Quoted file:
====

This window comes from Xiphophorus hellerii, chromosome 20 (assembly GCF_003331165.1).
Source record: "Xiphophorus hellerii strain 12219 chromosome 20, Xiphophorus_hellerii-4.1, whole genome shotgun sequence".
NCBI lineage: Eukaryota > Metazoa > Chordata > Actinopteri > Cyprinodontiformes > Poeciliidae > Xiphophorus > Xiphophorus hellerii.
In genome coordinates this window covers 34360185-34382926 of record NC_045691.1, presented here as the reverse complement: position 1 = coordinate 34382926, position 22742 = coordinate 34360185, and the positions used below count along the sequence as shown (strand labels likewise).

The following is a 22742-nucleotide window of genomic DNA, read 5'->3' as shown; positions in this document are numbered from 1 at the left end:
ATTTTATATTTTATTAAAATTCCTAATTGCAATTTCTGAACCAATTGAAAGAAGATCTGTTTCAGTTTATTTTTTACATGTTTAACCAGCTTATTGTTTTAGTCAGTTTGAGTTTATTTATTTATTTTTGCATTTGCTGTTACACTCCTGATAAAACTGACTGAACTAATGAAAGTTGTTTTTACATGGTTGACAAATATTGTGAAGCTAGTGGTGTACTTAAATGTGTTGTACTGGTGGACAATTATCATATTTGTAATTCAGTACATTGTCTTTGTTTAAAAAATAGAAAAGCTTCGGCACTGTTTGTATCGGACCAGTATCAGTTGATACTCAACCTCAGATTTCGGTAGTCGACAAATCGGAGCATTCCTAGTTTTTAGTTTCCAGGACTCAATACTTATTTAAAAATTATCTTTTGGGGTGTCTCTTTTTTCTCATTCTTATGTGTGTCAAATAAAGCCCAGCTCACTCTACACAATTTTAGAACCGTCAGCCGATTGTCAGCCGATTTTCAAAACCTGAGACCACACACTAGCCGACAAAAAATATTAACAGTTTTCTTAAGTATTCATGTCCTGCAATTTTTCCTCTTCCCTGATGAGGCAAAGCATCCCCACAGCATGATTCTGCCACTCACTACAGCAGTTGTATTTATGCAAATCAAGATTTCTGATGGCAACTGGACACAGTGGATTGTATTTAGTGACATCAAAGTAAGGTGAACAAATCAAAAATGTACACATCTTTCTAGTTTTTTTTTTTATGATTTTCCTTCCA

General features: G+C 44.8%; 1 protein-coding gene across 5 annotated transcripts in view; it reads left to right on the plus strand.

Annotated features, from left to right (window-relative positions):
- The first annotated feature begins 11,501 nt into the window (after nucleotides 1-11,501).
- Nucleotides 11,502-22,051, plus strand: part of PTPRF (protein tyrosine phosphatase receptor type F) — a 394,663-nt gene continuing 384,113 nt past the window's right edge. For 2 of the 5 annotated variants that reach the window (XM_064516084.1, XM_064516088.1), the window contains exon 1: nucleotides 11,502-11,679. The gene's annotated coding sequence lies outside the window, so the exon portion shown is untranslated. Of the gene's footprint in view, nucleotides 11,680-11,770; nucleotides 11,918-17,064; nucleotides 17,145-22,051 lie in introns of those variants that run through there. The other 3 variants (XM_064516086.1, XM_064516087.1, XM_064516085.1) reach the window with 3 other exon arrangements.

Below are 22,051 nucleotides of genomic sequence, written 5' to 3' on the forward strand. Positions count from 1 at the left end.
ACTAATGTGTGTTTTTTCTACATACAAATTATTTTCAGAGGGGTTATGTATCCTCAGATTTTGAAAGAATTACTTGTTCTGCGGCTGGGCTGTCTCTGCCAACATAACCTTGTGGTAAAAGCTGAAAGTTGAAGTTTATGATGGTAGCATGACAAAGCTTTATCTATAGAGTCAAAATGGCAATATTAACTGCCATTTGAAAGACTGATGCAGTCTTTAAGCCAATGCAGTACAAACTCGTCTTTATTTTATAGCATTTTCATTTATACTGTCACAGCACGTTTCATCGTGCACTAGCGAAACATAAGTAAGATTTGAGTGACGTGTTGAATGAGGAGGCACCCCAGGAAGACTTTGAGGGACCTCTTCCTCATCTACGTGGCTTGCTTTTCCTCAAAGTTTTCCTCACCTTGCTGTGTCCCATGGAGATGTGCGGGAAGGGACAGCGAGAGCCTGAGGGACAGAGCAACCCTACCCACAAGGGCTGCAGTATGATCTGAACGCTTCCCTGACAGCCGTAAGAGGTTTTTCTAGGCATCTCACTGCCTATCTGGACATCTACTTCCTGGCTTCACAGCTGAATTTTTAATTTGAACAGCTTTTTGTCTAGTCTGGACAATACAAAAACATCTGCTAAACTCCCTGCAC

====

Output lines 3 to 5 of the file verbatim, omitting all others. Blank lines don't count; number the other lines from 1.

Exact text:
NCBI lineage: Eukaryota > Metazoa > Chordata > Actinopteri > Cyprinodontiformes > Poeciliidae > Xiphophorus > Xiphophorus hellerii.
In genome coordinates this window covers 34360185-34382926 of record NC_045691.1, presented here as the reverse complement: position 1 = coordinate 34382926, position 22742 = coordinate 34360185, and the positions used below count along the sequence as shown (strand labels likewise).

The following is a 22742-nucleotide window of genomic DNA, read 5'->3' as shown; positions in this document are numbered from 1 at the left end: